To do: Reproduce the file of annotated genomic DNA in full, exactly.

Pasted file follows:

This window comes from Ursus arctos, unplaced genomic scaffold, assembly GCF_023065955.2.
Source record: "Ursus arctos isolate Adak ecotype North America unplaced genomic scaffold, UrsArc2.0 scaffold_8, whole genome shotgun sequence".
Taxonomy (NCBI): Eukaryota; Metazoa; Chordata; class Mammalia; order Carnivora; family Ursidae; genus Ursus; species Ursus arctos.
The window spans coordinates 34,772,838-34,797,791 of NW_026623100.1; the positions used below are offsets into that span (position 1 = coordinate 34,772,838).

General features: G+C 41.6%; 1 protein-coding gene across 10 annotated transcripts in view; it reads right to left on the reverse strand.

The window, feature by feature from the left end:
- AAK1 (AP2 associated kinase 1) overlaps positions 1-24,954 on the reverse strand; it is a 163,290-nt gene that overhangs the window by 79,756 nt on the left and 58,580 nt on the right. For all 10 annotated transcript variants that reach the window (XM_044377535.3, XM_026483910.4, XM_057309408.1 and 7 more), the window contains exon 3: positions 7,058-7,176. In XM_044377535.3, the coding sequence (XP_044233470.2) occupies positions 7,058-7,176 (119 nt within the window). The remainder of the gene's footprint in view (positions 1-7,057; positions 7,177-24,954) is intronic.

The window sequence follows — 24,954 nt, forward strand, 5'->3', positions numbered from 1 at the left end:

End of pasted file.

This window comes from Ursus arctos, unplaced genomic scaffold, assembly GCF_023065955.2.
Source record: "Ursus arctos isolate Adak ecotype North America unplaced genomic scaffold, UrsArc2.0 scaffold_8, whole genome shotgun sequence".
Taxonomy (NCBI): Eukaryota; Metazoa; Chordata; class Mammalia; order Carnivora; family Ursidae; genus Ursus; species Ursus arctos.
The window spans coordinates 34,772,838-34,797,791 of NW_026623100.1; the positions used below are offsets into that span (position 1 = coordinate 34,772,838).

General features: G+C 41.6%; 1 protein-coding gene across 10 annotated transcripts in view; it reads right to left on the reverse strand.

The window, feature by feature from the left end:
- AAK1 (AP2 associated kinase 1) overlaps positions 1-24,954 on the reverse strand; it is a 163,290-nt gene that overhangs the window by 79,756 nt on the left and 58,580 nt on the right. For all 10 annotated transcript variants that reach the window (XM_044377535.3, XM_026483910.4, XM_057309408.1 and 7 more), the window contains exon 3: positions 7,058-7,176. In XM_044377535.3, the coding sequence (XP_044233470.2) occupies positions 7,058-7,176 (119 nt within the window). The remainder of the gene's footprint in view (positions 1-7,057; positions 7,177-24,954) is intronic.

The window sequence follows — 24,954 nt, forward strand, 5'->3', positions numbered from 1 at the left end: